When I started having knots in my stomach before going to work, I realized I was putting it all on  myself. How on earth could they have made me feel like this before I had even entered the  building? My doubts, these feelings, had to come from me. Perhaps I was the one who  perceived myself as an outsider, rather than my peer, who simply expressed genuine interest by  complimenting my manicure. Perhaps it was I who perceived myself as stupid, not my  supervisor, who just commended my writing and hired me based on stringent criteria. And  maybe it was me, who saw myself as an outsider, and those people staring at me have done so  because no one else in the building dressed like such. I stare too when unfamiliar.  

The Inspiration 

I began my internship with a pessimistic mindset. Indeed, I was thrilled about the countless  possibilities and the fact that little old me is even granted access to this building is still so  unbelievable. I did not, however, recognize that my own subconscious self-beliefs were  preventing me from moving forward until February.  

Sure, there are many bad actors; in fact, it's safe to say that the majority of these people aren't  staring curiously, but rather with confusion and possibly even disgust. I am conscious of how my  Blackness offends people in professional settings, especially in places like the United States  Capitol. I do have eyes.  

However, it is humanly impossible to read their thoughts. It is unjust to myself to internalize my  assumed judgment from passing strangers and then project those judgments onto my coworkers  at work. My office is a genuine safe-space. I mean, I needed to adjust my perspective if I wanted to work in environments like this in the long run. It was necessary to let go of this resentment  and self-doubt; and rather than attempting to adapt or change myself, I began to examine my  surroundings to better understand the social work at play.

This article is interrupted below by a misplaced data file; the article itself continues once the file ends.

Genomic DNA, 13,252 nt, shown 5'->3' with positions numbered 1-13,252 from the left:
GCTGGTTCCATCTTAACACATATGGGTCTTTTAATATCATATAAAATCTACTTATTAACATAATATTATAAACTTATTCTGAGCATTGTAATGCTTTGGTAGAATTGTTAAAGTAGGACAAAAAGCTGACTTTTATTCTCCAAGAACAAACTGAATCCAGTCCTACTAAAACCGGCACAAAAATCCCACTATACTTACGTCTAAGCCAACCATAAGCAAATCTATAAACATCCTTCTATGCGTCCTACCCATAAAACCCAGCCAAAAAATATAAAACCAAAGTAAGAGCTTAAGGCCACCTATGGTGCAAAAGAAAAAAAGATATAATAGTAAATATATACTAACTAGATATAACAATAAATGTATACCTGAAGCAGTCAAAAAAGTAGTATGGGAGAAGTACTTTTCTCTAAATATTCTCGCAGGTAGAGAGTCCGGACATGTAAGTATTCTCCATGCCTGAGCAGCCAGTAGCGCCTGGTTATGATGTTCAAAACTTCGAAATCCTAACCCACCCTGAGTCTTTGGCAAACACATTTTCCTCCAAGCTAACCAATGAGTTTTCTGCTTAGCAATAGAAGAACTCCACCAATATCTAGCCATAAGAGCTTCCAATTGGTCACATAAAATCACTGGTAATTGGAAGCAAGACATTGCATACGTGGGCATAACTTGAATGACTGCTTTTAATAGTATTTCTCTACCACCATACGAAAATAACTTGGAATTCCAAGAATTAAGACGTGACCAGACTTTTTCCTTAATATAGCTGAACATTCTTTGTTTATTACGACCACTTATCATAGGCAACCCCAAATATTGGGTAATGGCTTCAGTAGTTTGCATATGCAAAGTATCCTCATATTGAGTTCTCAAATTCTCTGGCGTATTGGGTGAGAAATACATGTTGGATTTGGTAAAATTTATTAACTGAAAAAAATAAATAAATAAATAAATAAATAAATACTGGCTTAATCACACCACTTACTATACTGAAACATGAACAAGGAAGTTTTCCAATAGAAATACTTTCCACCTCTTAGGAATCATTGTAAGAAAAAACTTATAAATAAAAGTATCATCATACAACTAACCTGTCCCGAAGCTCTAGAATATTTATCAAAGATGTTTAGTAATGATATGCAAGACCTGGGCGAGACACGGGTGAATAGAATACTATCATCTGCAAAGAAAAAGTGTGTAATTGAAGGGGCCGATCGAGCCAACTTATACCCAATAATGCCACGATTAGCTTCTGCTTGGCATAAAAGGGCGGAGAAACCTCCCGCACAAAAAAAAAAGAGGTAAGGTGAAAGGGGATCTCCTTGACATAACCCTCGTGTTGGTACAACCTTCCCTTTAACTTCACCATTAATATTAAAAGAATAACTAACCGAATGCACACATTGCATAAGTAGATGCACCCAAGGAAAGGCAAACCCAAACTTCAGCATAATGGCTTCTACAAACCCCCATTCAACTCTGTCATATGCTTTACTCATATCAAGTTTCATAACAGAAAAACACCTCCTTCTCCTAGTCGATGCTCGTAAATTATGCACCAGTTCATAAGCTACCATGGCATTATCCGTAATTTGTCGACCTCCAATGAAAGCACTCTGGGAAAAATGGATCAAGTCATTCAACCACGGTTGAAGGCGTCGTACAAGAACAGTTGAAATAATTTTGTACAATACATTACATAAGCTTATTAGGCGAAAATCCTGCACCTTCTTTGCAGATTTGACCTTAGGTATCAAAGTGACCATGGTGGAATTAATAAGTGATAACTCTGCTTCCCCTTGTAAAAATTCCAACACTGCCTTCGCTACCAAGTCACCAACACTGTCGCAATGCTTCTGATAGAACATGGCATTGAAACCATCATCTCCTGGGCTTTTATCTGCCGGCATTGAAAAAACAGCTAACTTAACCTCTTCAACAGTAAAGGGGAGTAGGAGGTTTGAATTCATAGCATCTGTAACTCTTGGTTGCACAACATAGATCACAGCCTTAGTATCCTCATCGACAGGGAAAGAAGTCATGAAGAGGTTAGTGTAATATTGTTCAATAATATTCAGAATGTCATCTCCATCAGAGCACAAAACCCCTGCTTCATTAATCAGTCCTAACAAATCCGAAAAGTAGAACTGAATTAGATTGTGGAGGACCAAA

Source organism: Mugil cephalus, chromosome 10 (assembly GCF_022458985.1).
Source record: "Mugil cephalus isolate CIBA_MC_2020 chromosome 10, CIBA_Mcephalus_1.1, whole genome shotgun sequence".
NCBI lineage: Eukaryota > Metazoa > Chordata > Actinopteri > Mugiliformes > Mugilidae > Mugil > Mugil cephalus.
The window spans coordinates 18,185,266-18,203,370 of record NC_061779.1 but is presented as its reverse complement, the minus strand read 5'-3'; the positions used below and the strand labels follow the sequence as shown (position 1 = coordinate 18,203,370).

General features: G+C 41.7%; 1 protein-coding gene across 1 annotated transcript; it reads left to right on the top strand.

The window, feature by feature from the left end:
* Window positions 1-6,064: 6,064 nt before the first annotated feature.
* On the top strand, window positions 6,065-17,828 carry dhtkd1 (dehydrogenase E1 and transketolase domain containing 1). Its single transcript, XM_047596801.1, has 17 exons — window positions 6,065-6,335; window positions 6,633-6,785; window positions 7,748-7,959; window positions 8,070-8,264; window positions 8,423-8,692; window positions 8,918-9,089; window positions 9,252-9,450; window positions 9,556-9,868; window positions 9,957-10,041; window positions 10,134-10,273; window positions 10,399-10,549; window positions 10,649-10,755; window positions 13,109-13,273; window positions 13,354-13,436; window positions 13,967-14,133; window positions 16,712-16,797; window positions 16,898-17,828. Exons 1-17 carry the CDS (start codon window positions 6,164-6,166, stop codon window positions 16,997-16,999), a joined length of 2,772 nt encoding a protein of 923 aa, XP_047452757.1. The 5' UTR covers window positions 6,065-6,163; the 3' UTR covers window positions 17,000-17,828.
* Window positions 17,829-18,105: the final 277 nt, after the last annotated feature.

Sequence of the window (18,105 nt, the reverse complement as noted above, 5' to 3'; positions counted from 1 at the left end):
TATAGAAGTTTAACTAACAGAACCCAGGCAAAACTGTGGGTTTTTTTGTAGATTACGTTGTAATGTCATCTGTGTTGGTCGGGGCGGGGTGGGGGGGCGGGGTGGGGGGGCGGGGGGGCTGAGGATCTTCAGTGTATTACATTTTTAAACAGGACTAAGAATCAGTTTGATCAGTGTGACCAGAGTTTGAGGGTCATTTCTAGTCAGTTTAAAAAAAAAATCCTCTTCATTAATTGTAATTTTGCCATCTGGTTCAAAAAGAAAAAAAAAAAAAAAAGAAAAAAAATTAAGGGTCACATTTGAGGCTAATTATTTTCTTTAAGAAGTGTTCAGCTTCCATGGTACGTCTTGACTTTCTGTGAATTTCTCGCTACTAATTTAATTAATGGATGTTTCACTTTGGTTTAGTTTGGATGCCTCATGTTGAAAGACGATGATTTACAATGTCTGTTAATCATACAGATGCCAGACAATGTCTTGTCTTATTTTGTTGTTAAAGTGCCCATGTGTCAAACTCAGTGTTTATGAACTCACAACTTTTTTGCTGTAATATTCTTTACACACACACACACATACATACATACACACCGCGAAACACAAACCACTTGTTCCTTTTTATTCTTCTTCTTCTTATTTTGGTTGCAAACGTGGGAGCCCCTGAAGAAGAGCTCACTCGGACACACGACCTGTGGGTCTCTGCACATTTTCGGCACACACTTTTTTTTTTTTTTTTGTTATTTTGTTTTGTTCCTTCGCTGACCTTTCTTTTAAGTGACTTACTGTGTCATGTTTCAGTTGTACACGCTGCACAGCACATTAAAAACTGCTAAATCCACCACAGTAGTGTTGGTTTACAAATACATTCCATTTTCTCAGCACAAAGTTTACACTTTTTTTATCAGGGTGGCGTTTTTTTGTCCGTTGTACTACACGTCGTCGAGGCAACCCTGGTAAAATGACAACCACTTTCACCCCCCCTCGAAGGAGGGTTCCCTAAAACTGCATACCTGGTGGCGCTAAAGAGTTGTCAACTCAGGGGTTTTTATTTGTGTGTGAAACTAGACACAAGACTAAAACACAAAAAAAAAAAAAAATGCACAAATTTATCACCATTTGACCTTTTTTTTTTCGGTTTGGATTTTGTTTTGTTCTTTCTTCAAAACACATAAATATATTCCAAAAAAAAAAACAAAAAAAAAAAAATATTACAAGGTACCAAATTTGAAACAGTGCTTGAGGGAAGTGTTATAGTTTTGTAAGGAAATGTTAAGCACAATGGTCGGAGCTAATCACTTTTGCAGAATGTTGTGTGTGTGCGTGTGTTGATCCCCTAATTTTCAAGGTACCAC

I started making regular trips to the African American History Museum in an effort to dispel my  naive beliefs and discover the inspiration I needed to genuinely feel as if I belonged here.  Seeing our historical Black figures appear with certainty is what truly motivated me. Despite the  fact that they did not "fit in," I witnessed mothers, athletes, priests, photographers, musicians,  civil rights leaders, servicemembers, dancers, and photographers giving their all to their  surroundings. 

That first month, I was so preoccupied with my positionality that I genuinely lost out on a lot of  learning opportunities. I began to walk into work with the intention to learn about the  environment and the individuals who surrounded me. It took me more than a month to say  "Good morning" to the important congressman with whom I work and see practically every day.  In response, he grinned and replied, "Good morning." It was that simple. 

Thus, if you are a first-generation student reading this and planning to intern on Capitol Hill,  please know that you are welcome and have a place there. Furthermore, consider why it even  matters, when you are surrounded by people who do not think, act, or look like you. Ask yourself  why that unfamiliar environment comes with such resentment. Ask yourself: why can't I be the  first? Most importantly, you should consider whether it is you, not they, who is passing judgment  upon yourself.